“One in five stroke survivors in the United States live with persistent language impairment. Most of these people also struggle with reading,” says the study’s first author, J. Vivian Dickens, Ph.D., a Georgetown University MD/Ph.D. student conducting research in the university’s Cognitive Recovery Lab and Center for Aphasia Research and Rehabilitation at Georgetown’s Medical Center. “Our study clarifies the neuroanatomical and cognitive bases of post-stroke reading and language deficits, which could help facilitate predictions of deficits in stroke survivors and suggest targeted treatments.”
The research focus was on phonological processing, which is understanding and being able to use the sounds that comprise language. There are three principal aspects to this processing: auditory, or the ability to recognize the sounds of words, such as judging if words rhyme; motor, which is the ability to produce accurate and clear speech; and auditory-motor translation, which is the translation of sounds heard into speech.
“The goal of this study was to understand how post-stroke difficulties with the three different aspects of phonology relate to difficulties with reading,” says Dickens. “There are two broad ways that people read words: one involves sounding out words, which is particularly important for reading new words; the other involves whole-word recognition. People with post-stroke language impairment frequently have specific trouble sounding out words.”
The investigators tested reading and phonological abilities in 67 people, 30 of whom had had a stroke and 37 that had not. Advanced MRI techniques allowed the researchers to trace out white matter connections, which are akin to wiring diagrams for the brain, as well as map out stroke locations in the brains of affected study participants.
“We found two different patterns of reading problems. Strokes involving the left frontal lobe caused problems with motor phonology and one of the two ways of reading, specifically sounding out words. In contrast, strokes involving the left temporal and parietal lobes caused problems with auditory-motor translation and both ways of reading,” says Dickens. “These results may help clinicians develop therapies focused on specific reading problems that individual stroke survivors often struggle with.”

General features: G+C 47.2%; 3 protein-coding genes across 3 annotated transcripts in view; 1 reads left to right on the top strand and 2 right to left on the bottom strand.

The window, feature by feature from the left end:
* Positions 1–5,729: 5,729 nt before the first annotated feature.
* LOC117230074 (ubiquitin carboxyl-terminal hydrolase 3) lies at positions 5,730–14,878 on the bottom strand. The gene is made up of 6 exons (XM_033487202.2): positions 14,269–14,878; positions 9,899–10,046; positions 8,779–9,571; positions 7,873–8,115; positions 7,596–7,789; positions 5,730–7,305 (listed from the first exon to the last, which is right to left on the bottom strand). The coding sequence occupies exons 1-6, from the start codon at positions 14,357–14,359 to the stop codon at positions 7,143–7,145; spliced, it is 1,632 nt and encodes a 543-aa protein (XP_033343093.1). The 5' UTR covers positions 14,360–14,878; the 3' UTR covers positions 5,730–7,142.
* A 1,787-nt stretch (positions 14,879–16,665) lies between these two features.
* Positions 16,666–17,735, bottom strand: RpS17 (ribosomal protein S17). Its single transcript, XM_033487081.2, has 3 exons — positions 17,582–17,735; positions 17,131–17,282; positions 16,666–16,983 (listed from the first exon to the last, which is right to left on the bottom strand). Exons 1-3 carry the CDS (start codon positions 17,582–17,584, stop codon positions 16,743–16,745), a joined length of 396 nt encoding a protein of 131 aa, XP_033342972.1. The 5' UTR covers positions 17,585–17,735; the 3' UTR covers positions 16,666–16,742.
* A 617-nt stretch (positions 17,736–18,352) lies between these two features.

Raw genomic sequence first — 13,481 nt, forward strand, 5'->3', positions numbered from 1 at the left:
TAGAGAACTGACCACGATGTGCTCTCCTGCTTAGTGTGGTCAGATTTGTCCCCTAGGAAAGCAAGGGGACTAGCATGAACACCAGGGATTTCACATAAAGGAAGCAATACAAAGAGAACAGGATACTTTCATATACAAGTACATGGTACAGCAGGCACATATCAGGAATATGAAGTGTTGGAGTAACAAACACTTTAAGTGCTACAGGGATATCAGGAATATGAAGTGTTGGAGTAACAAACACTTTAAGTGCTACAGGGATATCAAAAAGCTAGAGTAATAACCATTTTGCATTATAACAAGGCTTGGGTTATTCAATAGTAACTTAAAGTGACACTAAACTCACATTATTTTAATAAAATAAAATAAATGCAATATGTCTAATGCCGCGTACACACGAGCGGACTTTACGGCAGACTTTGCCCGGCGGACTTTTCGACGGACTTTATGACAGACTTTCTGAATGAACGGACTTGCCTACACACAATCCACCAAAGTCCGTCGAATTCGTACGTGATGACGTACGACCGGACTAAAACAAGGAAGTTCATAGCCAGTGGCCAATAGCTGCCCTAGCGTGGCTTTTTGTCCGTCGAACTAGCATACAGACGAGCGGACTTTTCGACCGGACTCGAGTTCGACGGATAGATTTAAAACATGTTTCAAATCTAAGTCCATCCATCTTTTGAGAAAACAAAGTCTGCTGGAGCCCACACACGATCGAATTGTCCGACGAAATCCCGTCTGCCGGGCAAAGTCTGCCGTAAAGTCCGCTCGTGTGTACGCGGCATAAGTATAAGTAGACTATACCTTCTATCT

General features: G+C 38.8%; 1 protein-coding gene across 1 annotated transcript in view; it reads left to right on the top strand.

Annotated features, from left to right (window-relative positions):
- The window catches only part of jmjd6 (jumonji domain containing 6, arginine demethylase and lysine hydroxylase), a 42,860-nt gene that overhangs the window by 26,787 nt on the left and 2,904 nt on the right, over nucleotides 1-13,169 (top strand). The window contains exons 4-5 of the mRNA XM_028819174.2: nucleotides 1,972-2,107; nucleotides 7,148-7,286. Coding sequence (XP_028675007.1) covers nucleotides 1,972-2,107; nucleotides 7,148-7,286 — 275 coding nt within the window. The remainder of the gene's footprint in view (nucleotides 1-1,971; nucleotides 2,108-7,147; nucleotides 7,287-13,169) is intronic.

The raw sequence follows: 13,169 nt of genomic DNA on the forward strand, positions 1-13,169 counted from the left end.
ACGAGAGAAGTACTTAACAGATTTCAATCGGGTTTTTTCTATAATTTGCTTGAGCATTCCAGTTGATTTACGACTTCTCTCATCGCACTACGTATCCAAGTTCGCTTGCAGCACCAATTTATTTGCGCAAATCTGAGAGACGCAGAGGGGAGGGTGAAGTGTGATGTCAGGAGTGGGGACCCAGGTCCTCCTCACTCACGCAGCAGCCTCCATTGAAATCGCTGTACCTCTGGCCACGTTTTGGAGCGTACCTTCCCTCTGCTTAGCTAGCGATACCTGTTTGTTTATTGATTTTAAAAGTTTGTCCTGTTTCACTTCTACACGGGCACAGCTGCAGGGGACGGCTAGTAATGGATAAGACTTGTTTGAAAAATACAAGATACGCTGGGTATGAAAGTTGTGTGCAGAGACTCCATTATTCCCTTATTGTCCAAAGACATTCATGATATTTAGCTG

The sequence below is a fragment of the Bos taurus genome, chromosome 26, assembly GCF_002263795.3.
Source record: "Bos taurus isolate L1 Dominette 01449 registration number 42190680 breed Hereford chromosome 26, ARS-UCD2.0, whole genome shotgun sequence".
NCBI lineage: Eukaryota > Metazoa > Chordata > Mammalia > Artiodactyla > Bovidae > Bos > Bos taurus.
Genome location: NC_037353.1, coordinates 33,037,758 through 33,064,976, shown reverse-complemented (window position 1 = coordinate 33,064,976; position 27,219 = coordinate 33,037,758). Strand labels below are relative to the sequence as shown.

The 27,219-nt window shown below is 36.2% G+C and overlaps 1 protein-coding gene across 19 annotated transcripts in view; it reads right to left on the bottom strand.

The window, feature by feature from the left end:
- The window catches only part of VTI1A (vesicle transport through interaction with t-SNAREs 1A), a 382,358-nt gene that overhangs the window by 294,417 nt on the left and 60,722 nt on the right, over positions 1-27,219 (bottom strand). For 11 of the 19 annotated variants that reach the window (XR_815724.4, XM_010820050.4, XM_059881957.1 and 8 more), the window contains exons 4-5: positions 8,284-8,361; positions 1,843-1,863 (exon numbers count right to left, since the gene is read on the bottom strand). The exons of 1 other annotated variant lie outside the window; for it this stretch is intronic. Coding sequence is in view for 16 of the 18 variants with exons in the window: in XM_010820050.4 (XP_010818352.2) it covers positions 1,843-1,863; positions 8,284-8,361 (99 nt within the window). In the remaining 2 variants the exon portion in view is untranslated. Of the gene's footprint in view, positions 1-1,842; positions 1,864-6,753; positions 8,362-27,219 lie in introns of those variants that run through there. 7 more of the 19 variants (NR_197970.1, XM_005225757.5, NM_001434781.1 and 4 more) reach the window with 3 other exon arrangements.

“This study focused on reading aloud single words, a classic measure of reading ability,” says Peter E. Turkeltaub, MD, Ph.D., director of the Cognitive Recovery Lab in the Center for Brain Plasticity and Recovery, medical director in the Center for Aphasia Research and Rehabilitation and senior author of the article. “Our results are an important step forward in revealing the mechanisms of translating print to sound, which is crucial for developing rehabilitative therapies for patients who have had strokes.”
The investigators are planning studies to help confirm the extent to which these findings can be generalized to silent reading, which relies on the same core psychological processes as oral reading and is more important for reading in daily life. The researchers are also hoping to turn their research tasks into useful clinical tests to diagnose phonological processing.
In addition to Dickens and Turkeltaub, authors of the manuscript at Georgetown include Andrew T. DeMarco, Candace M. van der Stelt, Sarah F. Snider, Elizabeth H. Lacey and Rhonda B. Friedman. John D. Medaglia is affiliated with Drexel University and the University of Pennsylvania, both in Philadelphia.